In Indiana and much of America’s Midwest, June was Pride month.
In Indianapolis, where I live, Pride celebrations have grown and matured each year. Twenty years ago, when I first started attending, they were the subject of snickering coverage by the local media. Attendance was small and largely consisted of guys in leather harnesses. Not, I hasten to add, that there is anything wrong with that, but the attendees certainly did not represent the full diversity of the gay community. These days, Pride still draws the leather crowd, but it also has a full complement of couples pushing strollers, preppy guys in penny loafers, elected officials, and businesses trying to sell everything from real estate to insurance. Pride events are listed matter-of-factly in the local paper’s listing of festivals, and covered just like other civic celebrations.
Progress on gay rights has certainly been spotty, and we’ve seen setbacks, but I think the growth—and growing acceptance—of Pride festivals is one sign among many that Americans are gradually becoming more comfortable with their gay neighbors, and less likely to support discrimination.
The culture is changing. Not as quickly as in other western democracies, perhaps, but much more quickly than in Asia, where I just spent a month traveling. There were six of us on the trip—me, my husband, his cousin and her husband, my (gay) son and a friend who is also gay.
We met my son in New Delhi, since he has been traveling in India this year, and then went to Bhutan—a picture-perfect Shangra-La in the Himalayas that has only opened to visitors recently. The government of Bhutan requires tourists to use their official tour guides, and ours was very nice. (If my gay-dar was working, he was also a “member of the family.” But that’s speculative.) While we were there, Bhutan had an AIDS Awareness Day, and I asked our guide about the situation faced by the gay community—was there acceptance, rejection, etc.? His answer? “Bhutan has no gay people. Bhutanese aren’t gay.”
I guess that answered my question!
Bhutan was a real contrast to Kathmandu, our next stop, where there were posters everywhere announcing an upcoming gay and lesbian film festival, and where the atmosphere was decidedly more cosmopolitan and open. But it was in China that the influence of culture was most pronounced—and repressive. In each city we visited, my son would locate a local gay club or bar. His conversations with people he met in those clubs were informative, to say the least. (He has been keeping a blog which includes his impressions of gay life in Asia, and lots of photos; for those who are interested, the URL is www.satoristephen.com.)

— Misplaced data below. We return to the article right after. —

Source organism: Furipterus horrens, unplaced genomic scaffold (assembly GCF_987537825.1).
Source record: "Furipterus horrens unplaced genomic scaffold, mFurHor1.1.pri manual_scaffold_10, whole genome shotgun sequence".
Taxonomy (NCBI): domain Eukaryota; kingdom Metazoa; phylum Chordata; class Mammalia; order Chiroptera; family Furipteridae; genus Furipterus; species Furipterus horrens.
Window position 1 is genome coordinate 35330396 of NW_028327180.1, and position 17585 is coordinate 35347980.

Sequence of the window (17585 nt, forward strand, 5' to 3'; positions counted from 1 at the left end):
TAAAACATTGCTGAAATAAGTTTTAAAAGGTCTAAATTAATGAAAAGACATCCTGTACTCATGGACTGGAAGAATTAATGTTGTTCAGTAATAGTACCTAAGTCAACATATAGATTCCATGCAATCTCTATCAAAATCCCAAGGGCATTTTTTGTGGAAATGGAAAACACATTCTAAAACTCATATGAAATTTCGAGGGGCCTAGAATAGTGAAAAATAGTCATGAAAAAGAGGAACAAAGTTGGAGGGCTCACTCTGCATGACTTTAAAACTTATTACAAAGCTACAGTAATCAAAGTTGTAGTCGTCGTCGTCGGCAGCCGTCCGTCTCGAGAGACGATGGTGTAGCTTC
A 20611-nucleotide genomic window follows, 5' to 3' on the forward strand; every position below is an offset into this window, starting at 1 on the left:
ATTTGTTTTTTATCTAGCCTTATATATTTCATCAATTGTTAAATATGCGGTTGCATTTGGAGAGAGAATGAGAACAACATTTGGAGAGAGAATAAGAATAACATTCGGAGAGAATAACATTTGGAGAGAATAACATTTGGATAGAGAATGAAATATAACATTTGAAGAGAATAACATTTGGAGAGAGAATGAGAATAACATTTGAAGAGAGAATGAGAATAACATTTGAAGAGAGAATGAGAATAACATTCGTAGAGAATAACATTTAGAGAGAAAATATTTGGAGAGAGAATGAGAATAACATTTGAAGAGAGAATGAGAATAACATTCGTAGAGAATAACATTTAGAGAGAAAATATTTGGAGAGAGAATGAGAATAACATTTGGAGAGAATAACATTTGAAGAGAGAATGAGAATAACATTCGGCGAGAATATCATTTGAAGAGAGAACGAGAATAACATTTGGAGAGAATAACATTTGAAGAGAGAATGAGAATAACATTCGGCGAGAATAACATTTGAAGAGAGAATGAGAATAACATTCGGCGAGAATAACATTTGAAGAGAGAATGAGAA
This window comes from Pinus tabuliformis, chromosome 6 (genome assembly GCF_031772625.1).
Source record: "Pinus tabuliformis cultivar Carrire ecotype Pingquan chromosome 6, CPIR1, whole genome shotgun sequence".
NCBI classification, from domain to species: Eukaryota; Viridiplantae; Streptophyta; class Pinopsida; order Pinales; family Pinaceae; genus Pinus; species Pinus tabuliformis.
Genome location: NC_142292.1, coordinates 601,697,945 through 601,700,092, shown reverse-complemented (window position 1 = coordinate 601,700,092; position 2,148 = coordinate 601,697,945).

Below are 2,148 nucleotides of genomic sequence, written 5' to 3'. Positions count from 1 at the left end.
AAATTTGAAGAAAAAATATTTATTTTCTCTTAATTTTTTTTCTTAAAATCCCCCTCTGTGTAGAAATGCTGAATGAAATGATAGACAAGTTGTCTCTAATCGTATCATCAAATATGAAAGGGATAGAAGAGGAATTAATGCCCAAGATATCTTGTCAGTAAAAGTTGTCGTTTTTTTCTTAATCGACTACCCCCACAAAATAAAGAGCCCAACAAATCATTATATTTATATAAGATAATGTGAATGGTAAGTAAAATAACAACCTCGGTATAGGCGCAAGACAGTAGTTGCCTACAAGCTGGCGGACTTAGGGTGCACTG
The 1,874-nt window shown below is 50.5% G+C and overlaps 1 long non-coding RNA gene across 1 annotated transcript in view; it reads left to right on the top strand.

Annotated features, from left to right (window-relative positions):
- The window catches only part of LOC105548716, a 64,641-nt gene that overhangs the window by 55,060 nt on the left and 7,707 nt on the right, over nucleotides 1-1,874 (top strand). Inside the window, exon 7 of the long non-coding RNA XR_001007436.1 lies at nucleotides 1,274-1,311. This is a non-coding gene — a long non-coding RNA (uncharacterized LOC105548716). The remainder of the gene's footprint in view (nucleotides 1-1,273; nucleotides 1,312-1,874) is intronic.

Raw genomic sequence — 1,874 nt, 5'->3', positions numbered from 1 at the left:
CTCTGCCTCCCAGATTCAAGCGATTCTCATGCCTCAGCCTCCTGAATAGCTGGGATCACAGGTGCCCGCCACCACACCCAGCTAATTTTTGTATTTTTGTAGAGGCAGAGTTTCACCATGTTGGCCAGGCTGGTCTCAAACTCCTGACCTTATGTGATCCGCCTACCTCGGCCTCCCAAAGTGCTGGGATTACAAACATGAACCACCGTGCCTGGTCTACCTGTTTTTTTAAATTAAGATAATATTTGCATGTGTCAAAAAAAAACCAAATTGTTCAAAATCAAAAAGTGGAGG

China has no laws addressing homosexuality. Unlike in India (and the U.S. until very recently), sodomy is not a crime. What China has is tradition, and a culture that venerates family. Failure to marry and have children to carry on the family line is unthinkable to most Chinese men, and even more unthinkable is coming out to their parents. In the bars, Stephen met married men whose wives were presumably clueless about their extra-marital activities. He met others who recoiled at the very idea that their families might discover their sexual orientation. The Chinese closet is very dark, and the door is closed very tightly.
I attended a couple of academic conferences while we were in China, and I asked a young Chinese colleague about attitudes toward gays and lesbians. She confirmed the cultural bias, although she said things were beginning to soften somewhat among the more educated and affluent classes.
Here in the U.S., we tend to look longingly at Europe and Canada, where acceptance of gay relationships and even same-sex marriage is far more advanced than it is in red-state America. But as my mother used to remind me, things can always be worse.
Next year, when Pride rolls around, remember: you could live in Asia.